Saturday, 22 July 2017
Paul's Walk, London Drift 1/7/17 – Part 1
By Paul Hazlehurst
As the train passed the goods yards and graffiti covered walls approaching Euston Station, I again felt the joyous excitement that a visit to a city brings to me. The beginning of a new adventure, wandering around with no set plan, seeing what will happen and where I would end up.
I was travelling with my twin brother John and his friend Brian. They were not psychogeographers, but both enjoy walking and were looking forward to visiting London. We picked up our rucksacks and exited the train. Standing in the station foyer, Brian started to tap his mobile phone, conjuring maps and data from his fingertips, whilst I checked my camera settings. We decided to get the tube to Archway and explore Highgate.
We picked up tube navigation easily enough, but on leaving the station at Archway soon got lost. Brian's phone map started to mess up and he lost direction at a crossroads, walking about with his phone in front of him like a Geiger counter. I was about to suggest that we just wandered, but after five minutes John asked a passer-by for directions.
Climbing up Highgate Hill, a flyer on the pavement advertised the Freud Museum, ahead was the Whittington Stone, a monument marking the point where Dick Whittington heard the Bow bells chime: "Turn again Whittington, thrice Lord Mayor of London". Cutting through Waterlow Park, the area was leafy and luxurious - oozing wealth. Toned bodies in Lycra were all around. More pulled up on racer bikes outside a gated community which was the size of a small village. A man pushed a pram down Parliament Hill, as a woman lifted weights on top. The voices of personal trainers filled Hampstead Heath. The city looked far away again, a spiky graph line.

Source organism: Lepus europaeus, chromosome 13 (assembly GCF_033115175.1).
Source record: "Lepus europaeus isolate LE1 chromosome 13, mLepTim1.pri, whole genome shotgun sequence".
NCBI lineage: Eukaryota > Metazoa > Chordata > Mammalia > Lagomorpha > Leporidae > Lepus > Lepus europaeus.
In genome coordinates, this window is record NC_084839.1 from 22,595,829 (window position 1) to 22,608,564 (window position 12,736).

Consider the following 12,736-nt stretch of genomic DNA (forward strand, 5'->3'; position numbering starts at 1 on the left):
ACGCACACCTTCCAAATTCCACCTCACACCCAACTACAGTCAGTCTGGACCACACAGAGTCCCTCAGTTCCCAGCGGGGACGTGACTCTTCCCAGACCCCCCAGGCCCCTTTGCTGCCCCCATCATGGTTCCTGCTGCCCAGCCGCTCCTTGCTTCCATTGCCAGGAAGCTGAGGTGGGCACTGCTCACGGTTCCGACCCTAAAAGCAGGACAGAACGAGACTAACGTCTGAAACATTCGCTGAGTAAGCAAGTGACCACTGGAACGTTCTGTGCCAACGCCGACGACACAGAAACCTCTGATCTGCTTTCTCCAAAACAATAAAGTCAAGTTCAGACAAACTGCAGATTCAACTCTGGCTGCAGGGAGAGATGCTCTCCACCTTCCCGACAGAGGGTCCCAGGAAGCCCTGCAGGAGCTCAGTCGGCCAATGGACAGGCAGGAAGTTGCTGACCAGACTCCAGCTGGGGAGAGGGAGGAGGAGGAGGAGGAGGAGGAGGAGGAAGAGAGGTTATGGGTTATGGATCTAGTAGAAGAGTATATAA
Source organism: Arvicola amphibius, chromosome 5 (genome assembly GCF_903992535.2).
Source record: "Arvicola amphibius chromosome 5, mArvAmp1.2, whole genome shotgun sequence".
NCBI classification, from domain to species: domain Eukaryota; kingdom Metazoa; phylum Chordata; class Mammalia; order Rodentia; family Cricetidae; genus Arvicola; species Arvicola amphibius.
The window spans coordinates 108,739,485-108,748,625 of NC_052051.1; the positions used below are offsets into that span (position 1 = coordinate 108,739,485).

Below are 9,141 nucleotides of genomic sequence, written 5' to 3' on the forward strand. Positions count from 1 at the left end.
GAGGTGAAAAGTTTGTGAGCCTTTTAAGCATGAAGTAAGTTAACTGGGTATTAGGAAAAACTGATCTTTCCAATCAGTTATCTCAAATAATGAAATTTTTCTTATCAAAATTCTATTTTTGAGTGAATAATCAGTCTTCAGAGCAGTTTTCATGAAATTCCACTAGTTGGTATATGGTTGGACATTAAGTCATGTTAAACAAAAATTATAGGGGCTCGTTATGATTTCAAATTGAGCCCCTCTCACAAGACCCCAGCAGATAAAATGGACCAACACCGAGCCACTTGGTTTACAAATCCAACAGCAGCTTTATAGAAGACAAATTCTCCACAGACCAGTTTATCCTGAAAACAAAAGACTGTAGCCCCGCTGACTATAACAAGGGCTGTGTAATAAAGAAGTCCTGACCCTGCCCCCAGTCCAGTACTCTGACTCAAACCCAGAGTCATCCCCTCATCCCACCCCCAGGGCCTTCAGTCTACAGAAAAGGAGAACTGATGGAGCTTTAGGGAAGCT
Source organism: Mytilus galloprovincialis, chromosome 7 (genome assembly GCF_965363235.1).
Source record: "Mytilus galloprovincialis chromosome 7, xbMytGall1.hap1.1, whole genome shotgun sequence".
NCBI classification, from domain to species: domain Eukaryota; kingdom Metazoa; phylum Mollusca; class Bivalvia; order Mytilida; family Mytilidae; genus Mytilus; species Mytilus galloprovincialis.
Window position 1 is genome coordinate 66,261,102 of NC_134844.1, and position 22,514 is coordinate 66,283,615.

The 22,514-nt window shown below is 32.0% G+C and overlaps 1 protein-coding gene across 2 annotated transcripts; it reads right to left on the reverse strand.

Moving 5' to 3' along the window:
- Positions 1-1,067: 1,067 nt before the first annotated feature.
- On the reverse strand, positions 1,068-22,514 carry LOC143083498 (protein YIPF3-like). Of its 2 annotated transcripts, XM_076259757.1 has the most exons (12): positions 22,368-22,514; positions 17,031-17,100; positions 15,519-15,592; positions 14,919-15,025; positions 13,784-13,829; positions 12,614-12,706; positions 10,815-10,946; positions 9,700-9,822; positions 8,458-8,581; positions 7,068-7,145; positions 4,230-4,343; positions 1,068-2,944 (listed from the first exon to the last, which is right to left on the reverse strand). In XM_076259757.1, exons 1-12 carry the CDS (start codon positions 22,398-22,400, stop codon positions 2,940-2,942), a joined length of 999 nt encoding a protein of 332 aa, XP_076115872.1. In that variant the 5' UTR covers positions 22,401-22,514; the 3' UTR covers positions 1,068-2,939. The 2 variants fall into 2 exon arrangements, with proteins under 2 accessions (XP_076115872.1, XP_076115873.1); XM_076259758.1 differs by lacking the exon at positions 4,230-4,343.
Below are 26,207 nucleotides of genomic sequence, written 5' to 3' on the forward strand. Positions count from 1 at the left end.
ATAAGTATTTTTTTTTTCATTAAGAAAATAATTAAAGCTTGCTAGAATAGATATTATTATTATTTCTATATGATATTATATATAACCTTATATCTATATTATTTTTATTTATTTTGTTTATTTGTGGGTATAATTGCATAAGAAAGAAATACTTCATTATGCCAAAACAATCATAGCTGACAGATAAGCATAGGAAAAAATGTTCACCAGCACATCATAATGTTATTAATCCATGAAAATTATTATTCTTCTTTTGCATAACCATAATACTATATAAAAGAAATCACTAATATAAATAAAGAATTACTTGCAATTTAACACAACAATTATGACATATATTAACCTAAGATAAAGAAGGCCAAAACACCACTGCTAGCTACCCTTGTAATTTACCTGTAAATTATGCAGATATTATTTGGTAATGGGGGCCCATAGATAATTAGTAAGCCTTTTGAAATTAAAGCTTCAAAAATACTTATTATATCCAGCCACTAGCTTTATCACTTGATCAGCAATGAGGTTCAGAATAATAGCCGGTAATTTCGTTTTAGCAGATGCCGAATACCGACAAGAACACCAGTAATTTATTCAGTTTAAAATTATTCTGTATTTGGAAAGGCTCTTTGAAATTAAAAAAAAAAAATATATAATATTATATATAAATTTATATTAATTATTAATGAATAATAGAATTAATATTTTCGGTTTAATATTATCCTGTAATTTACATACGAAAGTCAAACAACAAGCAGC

We decided to go on the cemetery tour, which gave a history of the city and how it buried the dead. The tour was enjoyable, with a mix of Hammer Horror, dark catacombs, poisoned Russian spies, the Highgate Vampire, and celebrities from Karl Marx to Jeremy Beadle. Funnelling out of Camden Town tube station like grains of sand in an hour glass, the relaxing pace was broken. John looked panic stricken: "stay together, don't get lost", he said as the barriers were opened and the crowd of passengers swarmed onto Camden High Street.
The street was a riot of noise and colour - people flowing in every direction - it was impossible to take it all in at once. John ducked into a souvenir shop looking for a key ring - he needed something solid to hold onto to calm his nerves, after years of weekly shopping at the local supermarket this was a shock for him. Brian was looking for an escape route but the sun was shining on his phone screen rendering it useless. The market looked too crowded, so we headed along the Regents Canal towpath, passing a floating Chinese restaurant and an art deco narrow-boat. Street art and tags adorned the walls. The crowds of people started to thin, passing the London Zoo. Brian examined his phone under the shade of an iron bridge, picking Abbey Road as our next place to head for.
Click here for Part 2